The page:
Wednesday, June 16, 2010

“And the winner of this year’s Wildlife Photographer of the Year Award is Mr Stuart …” and it’s at this precise moment that I wake from my dreams. It’s all to easy to take for granted the amazing wildlife images we see in magazines and on the telly. That is until one tries to take a photograph of something.

It seems to me that one needs either a very powerful telescopic lens, and/or bags of patience, neither of which I have. Or else that the beast-to-be-photographed isn’t inclined to move: dead in fact … cue the cat. So this broad-bodied chaser (libellula depressa) has passed on, is no more, has ceased to be, has expired and gone to meet 'is maker, helped on its way by one of our domestic cats in hunting mode.

Now I’m not going to make much of a career as a wildlife photographer if I have to kill all my subjects first. So the next opportunity I got was another dragonfly emerging from its nymph, rather than heading for its coffin. I found it stuck to the side of the pond that is at the end of our grey water treatment system the other morning while doing the rounds of the animals. I initially thought it was a pair of mayflies having a shag but when I checked the guidebooks, I realised that I was wrong and went back out with my camera. I assume that the newly-emerged beastie has to dry its wings and adapt psychologically to its new incarnation before taking flight. Whatever, it was conveniently static whilst being very much alive.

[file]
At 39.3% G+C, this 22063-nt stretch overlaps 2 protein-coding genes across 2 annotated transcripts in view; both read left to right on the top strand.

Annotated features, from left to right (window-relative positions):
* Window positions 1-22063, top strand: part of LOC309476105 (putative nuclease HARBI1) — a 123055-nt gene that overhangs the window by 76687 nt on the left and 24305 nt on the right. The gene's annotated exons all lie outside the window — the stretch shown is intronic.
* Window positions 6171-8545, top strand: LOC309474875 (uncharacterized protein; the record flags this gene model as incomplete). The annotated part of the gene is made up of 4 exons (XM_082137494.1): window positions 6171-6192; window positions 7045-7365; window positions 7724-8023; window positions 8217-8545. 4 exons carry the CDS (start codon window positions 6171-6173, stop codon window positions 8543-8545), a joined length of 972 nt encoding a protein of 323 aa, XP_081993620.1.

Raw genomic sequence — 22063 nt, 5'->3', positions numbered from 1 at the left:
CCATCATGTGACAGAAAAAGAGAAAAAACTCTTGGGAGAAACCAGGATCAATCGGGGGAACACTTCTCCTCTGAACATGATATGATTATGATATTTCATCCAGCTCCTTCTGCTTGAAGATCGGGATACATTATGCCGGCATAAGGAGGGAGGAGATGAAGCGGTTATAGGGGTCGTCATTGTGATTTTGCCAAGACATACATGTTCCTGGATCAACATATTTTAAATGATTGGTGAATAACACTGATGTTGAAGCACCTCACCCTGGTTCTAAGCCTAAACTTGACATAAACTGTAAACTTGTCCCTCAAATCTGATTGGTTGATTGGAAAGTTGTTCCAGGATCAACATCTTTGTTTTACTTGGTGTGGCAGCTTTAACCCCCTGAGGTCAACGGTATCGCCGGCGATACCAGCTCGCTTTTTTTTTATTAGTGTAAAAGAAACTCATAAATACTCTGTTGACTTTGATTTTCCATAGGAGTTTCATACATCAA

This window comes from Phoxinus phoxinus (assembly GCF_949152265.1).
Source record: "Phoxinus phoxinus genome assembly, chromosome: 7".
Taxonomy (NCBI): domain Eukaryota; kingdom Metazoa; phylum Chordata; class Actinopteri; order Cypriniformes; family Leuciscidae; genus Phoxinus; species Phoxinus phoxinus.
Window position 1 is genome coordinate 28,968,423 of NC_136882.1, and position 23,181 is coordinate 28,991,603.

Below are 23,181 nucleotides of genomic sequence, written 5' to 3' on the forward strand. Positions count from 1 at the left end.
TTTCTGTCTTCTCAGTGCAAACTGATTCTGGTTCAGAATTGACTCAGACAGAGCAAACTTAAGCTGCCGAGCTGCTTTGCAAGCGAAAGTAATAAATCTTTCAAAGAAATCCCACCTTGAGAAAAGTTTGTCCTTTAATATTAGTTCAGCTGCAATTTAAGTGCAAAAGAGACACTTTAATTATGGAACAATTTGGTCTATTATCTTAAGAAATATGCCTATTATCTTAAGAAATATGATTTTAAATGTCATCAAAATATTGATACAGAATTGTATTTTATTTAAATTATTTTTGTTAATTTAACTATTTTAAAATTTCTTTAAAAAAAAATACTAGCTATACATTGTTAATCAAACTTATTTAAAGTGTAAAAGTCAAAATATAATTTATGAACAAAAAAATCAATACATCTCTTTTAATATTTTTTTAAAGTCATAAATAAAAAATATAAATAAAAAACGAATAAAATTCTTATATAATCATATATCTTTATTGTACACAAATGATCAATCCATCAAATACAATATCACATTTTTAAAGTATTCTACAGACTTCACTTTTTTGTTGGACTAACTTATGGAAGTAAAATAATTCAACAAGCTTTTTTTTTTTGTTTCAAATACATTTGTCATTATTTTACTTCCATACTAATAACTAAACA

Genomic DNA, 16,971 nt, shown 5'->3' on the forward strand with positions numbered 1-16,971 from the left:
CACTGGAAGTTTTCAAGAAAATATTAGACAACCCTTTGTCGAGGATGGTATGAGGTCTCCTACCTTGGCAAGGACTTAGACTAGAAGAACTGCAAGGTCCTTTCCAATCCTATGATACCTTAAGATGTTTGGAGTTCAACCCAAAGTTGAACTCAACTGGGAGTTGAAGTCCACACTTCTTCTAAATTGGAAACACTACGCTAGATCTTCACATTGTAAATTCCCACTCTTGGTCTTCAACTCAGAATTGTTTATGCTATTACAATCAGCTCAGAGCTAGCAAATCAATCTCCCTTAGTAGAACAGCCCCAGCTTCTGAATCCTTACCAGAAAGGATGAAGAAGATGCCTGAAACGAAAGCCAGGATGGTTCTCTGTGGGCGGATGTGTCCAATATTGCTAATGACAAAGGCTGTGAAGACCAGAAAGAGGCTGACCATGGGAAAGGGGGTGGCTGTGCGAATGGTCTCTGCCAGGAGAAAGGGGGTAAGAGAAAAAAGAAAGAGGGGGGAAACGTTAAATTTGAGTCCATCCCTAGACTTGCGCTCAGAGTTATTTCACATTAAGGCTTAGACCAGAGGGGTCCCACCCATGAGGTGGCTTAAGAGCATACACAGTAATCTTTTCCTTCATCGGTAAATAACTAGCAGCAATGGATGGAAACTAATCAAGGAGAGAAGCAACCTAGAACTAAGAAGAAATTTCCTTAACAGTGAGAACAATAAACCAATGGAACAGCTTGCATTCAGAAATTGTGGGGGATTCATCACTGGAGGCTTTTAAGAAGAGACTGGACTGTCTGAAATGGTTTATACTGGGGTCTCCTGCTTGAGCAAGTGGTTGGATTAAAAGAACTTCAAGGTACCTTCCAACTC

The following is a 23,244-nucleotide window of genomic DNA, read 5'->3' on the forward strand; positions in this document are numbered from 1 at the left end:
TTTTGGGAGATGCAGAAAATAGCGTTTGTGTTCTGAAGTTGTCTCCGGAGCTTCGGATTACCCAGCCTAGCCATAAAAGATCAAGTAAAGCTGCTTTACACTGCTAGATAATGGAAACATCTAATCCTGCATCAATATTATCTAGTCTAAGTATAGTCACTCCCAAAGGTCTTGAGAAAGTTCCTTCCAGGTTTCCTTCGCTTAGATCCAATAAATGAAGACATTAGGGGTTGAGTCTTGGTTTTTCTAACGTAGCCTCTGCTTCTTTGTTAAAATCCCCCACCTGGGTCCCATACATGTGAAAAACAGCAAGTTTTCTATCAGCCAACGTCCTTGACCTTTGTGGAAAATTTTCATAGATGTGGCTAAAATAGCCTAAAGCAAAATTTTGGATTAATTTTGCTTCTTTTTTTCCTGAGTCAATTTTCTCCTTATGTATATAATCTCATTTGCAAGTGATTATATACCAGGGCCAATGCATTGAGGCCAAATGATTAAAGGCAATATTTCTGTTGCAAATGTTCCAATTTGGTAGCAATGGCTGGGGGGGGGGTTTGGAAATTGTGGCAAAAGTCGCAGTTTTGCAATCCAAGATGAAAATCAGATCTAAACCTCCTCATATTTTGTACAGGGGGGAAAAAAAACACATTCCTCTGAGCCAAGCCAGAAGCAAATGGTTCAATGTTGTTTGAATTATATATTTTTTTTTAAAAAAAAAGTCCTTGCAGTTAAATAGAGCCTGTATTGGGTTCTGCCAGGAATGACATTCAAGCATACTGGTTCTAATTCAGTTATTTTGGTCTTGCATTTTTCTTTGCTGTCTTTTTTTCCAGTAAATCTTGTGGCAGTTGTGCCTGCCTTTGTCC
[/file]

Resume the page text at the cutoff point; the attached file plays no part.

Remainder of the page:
In the picture of the two together, the nymph is empty and unzipped down the back. It’s interesting to see that the dragonfly that has emerged is noticeably bigger than its previous suit, much like the contents of an overstuffed holiday suitcase once unpacked in the hotel room. Still immobile, I couldn’t resist testing out limits of the macro facility of my compact digital camera (a Panasonic Lumix TZ7). Newly “born” it might be, but this dragonfly (top photo) needs a shave !